usually


accompanied by bamboo instruments like the patagong, a quill-shaped bamboo tube


with a length of 4.5 centimeters and a diameter of 5 to 7.5 centimeters at the


node. At


the center of the bamboo tube, more than half of the bamboo is sliced away


according


to the vertical grain. The remaining section gradually narrows at the tip,


forming a


quill shape. The tapered tip shaped like a tongue is struck against two


patagong held


by the same player. It has a hole in its handle where the finger is placed to


change


pitch and timbre. The patagong is played along with the tongtong, a long and


slender


stamping tube, measuring 7.5 to 50 centimeters long and 5 to 7.5 centimeters in


diameter. Its bottom is closed by a node and the top is left open. It is


played by


striking the base on a hard surface (wood, stone, or cement flooring) to produce


a


hollow sound (Musical Instruments 1864-11).


To express sadness or lessen it , the Peñablanca Agta play the timawa, a 4.5-


centimeter-long musical bow made of a mature reed known as bikal. Its two


strings


come from a vine they call lanut. One end of the bow is placed in the player’s


mouth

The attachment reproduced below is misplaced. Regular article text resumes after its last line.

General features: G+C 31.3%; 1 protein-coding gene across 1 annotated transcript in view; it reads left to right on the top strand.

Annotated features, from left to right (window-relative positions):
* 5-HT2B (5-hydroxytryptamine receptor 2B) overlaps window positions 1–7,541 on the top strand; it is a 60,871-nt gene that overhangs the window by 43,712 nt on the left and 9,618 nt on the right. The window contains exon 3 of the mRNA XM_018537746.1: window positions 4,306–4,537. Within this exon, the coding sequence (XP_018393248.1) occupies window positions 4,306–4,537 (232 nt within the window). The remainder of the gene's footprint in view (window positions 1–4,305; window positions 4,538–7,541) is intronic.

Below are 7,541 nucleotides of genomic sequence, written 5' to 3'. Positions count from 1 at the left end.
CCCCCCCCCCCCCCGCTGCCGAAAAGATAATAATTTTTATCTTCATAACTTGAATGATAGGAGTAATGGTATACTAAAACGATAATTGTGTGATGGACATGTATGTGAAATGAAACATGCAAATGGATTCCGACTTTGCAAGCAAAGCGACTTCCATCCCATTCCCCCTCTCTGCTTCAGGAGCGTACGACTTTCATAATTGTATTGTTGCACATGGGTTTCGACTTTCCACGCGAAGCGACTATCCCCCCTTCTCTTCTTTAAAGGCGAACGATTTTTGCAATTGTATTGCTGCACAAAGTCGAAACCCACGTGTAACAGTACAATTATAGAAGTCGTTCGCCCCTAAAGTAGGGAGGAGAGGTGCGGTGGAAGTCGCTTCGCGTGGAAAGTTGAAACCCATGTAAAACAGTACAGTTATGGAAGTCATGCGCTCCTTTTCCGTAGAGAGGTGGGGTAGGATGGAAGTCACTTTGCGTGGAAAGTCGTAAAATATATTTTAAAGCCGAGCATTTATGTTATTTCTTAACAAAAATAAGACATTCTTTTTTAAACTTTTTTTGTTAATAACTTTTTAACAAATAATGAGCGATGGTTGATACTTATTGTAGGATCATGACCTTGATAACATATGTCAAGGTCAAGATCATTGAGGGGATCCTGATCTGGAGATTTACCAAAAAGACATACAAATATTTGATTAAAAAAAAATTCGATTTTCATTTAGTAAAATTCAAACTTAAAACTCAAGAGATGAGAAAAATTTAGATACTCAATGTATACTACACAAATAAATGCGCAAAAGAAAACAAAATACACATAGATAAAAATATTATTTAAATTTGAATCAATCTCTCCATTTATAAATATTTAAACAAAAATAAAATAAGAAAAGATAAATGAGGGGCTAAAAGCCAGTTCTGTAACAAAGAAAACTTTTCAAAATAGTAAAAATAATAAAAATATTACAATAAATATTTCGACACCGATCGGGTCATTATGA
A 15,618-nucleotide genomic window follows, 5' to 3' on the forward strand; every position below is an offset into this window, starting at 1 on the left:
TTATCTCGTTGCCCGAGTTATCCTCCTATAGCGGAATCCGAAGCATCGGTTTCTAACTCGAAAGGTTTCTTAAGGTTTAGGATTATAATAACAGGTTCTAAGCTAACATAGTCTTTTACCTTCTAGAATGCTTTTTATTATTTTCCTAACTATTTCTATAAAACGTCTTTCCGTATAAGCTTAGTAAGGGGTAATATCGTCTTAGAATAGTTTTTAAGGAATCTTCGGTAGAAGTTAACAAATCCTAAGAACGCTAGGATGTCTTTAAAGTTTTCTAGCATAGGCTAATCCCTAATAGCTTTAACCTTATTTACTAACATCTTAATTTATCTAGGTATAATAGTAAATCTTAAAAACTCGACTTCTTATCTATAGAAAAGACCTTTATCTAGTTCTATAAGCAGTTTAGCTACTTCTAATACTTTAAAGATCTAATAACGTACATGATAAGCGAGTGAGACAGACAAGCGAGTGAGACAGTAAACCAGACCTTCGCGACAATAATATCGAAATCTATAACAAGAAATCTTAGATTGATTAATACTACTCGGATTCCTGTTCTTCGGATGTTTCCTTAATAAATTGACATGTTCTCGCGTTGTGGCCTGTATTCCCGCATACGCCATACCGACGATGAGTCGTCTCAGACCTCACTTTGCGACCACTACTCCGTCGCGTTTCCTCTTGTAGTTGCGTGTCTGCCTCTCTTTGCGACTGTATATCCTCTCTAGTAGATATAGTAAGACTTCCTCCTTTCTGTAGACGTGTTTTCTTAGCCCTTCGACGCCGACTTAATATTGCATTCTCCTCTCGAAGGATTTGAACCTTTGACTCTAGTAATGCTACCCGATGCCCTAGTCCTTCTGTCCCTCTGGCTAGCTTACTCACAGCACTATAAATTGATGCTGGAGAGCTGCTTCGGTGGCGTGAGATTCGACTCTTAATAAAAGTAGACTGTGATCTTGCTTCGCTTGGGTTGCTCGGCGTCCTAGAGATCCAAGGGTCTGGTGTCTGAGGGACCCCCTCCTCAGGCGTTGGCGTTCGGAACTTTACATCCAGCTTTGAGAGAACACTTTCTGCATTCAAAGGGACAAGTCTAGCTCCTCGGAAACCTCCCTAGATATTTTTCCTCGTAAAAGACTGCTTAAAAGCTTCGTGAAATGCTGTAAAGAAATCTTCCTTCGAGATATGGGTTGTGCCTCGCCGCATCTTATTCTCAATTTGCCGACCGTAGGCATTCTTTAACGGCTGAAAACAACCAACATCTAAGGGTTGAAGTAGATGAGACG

while he/she continuously strums the strings. The mouth serves as a resonator


for the


instrument. The player may also produce different pitches by changing the shape


of


the mouth or by blowing through the timawa.


In Palanan, Isabela, near Peñablanca, the Agta or Dumagat have a huge hunting


bow


called the busog which also functions as a musical instrument. Its body is 1.5


meters


long, made of a palm tree trunk called sakon, while the string is from a vine


called


dappig. To play the busog, one end of the instrument is attached to a winnower


laid


upside down on the ground serving as resonator. A tin or porcelain plate is


placed


between the string and the bow at the end, which is attached to the winnower.


The


player holds the bow 15 centimeters from the anchored end, while the thumb of


the


other hand strums the string rapidly.





Please note that this sample paper on Aetan Lit is for your review only. In order to eliminate any of the plagiarism issues, it is highly recommended that you do not use it for you own writing purposes. In case you experience difficulties with writing a well structured and accurately composed paper on Aetan Lit, we are here to assist you. Your cheap research papers on Aetan Lit will be written from scratch, so you do not have to worry about its originality.

Order your authentic assignment from cheap essay writing service and you will be amazed at how easy it is to complete a quality custom paper within the shortest time possible!



0 comments:

Post a Comment

Note: Only a member of this blog may post a comment.